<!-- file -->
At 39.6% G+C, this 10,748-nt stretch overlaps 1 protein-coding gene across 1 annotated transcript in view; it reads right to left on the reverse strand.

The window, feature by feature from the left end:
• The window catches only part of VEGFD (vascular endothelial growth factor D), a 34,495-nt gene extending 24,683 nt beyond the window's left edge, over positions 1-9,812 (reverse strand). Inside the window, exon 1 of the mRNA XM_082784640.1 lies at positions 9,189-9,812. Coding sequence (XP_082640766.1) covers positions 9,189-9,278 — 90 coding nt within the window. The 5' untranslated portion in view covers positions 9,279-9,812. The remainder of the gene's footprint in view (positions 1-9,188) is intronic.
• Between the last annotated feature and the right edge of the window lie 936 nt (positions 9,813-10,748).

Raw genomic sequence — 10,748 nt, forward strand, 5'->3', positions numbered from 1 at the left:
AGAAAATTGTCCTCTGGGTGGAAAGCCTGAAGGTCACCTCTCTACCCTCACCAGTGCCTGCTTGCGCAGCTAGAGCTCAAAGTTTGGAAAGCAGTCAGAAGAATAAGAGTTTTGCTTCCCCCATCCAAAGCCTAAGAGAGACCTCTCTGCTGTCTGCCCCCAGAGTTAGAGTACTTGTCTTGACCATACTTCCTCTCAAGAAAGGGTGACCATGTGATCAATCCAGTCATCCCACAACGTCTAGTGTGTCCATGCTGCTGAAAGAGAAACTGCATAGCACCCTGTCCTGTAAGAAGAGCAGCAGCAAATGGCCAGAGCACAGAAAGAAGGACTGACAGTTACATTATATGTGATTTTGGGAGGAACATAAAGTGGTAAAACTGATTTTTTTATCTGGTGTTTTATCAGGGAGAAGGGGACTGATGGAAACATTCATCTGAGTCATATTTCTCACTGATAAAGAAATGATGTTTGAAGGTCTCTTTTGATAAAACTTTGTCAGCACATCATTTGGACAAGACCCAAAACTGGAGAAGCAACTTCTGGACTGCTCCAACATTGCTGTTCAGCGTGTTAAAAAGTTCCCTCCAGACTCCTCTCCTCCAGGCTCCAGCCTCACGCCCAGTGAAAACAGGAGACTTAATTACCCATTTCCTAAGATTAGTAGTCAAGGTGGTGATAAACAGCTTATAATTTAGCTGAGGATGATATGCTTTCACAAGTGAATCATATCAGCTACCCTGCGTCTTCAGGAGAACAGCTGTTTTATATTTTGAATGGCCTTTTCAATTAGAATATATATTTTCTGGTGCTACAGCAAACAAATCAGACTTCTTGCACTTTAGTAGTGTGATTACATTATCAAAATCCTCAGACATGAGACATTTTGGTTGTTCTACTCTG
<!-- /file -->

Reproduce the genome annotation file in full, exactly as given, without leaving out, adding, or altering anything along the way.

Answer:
At 39.6% G+C, this 10,748-nt stretch overlaps 1 protein-coding gene across 1 annotated transcript in view; it reads right to left on the reverse strand.

The window, feature by feature from the left end:
• The window catches only part of VEGFD (vascular endothelial growth factor D), a 34,495-nt gene extending 24,683 nt beyond the window's left edge, over positions 1-9,812 (reverse strand). Inside the window, exon 1 of the mRNA XM_082784640.1 lies at positions 9,189-9,812. Coding sequence (XP_082640766.1) covers positions 9,189-9,278 — 90 coding nt within the window. The 5' untranslated portion in view covers positions 9,279-9,812. The remainder of the gene's footprint in view (positions 1-9,188) is intronic.
• Between the last annotated feature and the right edge of the window lie 936 nt (positions 9,813-10,748).

Raw genomic sequence — 10,748 nt, forward strand, 5'->3', positions numbered from 1 at the left:
AGAAAATTGTCCTCTGGGTGGAAAGCCTGAAGGTCACCTCTCTACCCTCACCAGTGCCTGCTTGCGCAGCTAGAGCTCAAAGTTTGGAAAGCAGTCAGAAGAATAAGAGTTTTGCTTCCCCCATCCAAAGCCTAAGAGAGACCTCTCTGCTGTCTGCCCCCAGAGTTAGAGTACTTGTCTTGACCATACTTCCTCTCAAGAAAGGGTGACCATGTGATCAATCCAGTCATCCCACAACGTCTAGTGTGTCCATGCTGCTGAAAGAGAAACTGCATAGCACCCTGTCCTGTAAGAAGAGCAGCAGCAAATGGCCAGAGCACAGAAAGAAGGACTGACAGTTACATTATATGTGATTTTGGGAGGAACATAAAGTGGTAAAACTGATTTTTTTATCTGGTGTTTTATCAGGGAGAAGGGGACTGATGGAAACATTCATCTGAGTCATATTTCTCACTGATAAAGAAATGATGTTTGAAGGTCTCTTTTGATAAAACTTTGTCAGCACATCATTTGGACAAGACCCAAAACTGGAGAAGCAACTTCTGGACTGCTCCAACATTGCTGTTCAGCGTGTTAAAAAGTTCCCTCCAGACTCCTCTCCTCCAGGCTCCAGCCTCACGCCCAGTGAAAACAGGAGACTTAATTACCCATTTCCTAAGATTAGTAGTCAAGGTGGTGATAAACAGCTTATAATTTAGCTGAGGATGATATGCTTTCACAAGTGAATCATATCAGCTACCCTGCGTCTTCAGGAGAACAGCTGTTTTATATTTTGAATGGCCTTTTCAATTAGAATATATATTTTCTGGTGCTACAGCAAACAAATCAGACTTCTTGCACTTTAGTAGTGTGATTACATTATCAAAATCCTCAGACATGAGACATTTTGGTTGTTCTACTCTG